Abnormal Human Behavior
December 2, 2014
Final Exam Paper
Psychoanalytic theory created by Sigmund Freud in the late 19th century. The definition of psychoanalytic theory is personality organization and the dynamics of personality development that underlie and guide the psychoanalytic and psychodynamic psychotherapy, called psychoanalysis. Psychoanalysis is a clinical method for treating psychopathology. Freud first began his studies on psychoanalysis and in collaboration with Dr. Josef Breuer. Their first study was with Anna O. Anna O was a subject both physical and psychological disturbances, such as not being able to drink out of fear. Breuer and Freud both found that hypnosis was a great help in discovering more about Anna O and her treatment. These observations led Freud to theorize that the problems faced by hysterical patients could be related to painful childhood experiences that could not be remembered. The influence of these lost memories shaped the feelings, thoughts and behaviors of patients. These studies contributed to the development of the psychoanalytic theory and these influenced him. Sigmund Freud determined that personality consists of three different elements, the id, the ego and the superego. The id is the aspect of personality that is driven by internal and basic drives and needs. These are typically instinctual, such as hunger, thirst, and the drive for sex, or libido. The id acts in unity with the pleasure principle, this avoids pain and seeks pleasure. The ego is driven by the reality principle. The ego works to balance the id and superego. In order to balance these, it works to reach the id’s drive. It seeks to explain the id’s real, and realistic of our drives as well as being accurate about the ethics that the superego sets for the individual. The superego is driven by morality principle. Instead of acting impulsively like the id, the superego works to act in socially tolerable ways. It employs morality, judging our sense of wrong and right and using guilt to encourage socially acceptable behavior. The unconscious is the portion of the mind of which a person is not aware. Freud says that the unconscious that exposes the true feelings, emotions, and thoughts of the individual. There are variety of psychoanalytic techniques used to access and understand the unconscious, their called hypnosis, free association, and dream analysis.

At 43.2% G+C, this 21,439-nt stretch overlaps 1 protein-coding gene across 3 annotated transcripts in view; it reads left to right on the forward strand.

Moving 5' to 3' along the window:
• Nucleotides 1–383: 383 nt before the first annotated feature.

Dreams allow us to explore the unconscious; according to Freud, they are "the 'royal road' to the unconscious". Dreams are composed of latent and manifest content. Latent content is the primary meaning of a dream that may not be remembered when a person wakes up, manifest content is the content from the dream that a person remembers upon waking and can be analyzed by a psychoanalytic psychologist. Exploring and understanding the manifest content of dreams can tell the individual of complexes or disorders that may be under the surface of their personality. The ego balances the id, the superego and reality in order to maintain a healthy state of consciousness. It thus reacts to protect the individual from any stressors and anxiety by distorting reality. There are different types of defense mechanisms and they are repression, reaction formation, denial, projection, displacement, sublimation, regression, and rationalization. Freud's take on the…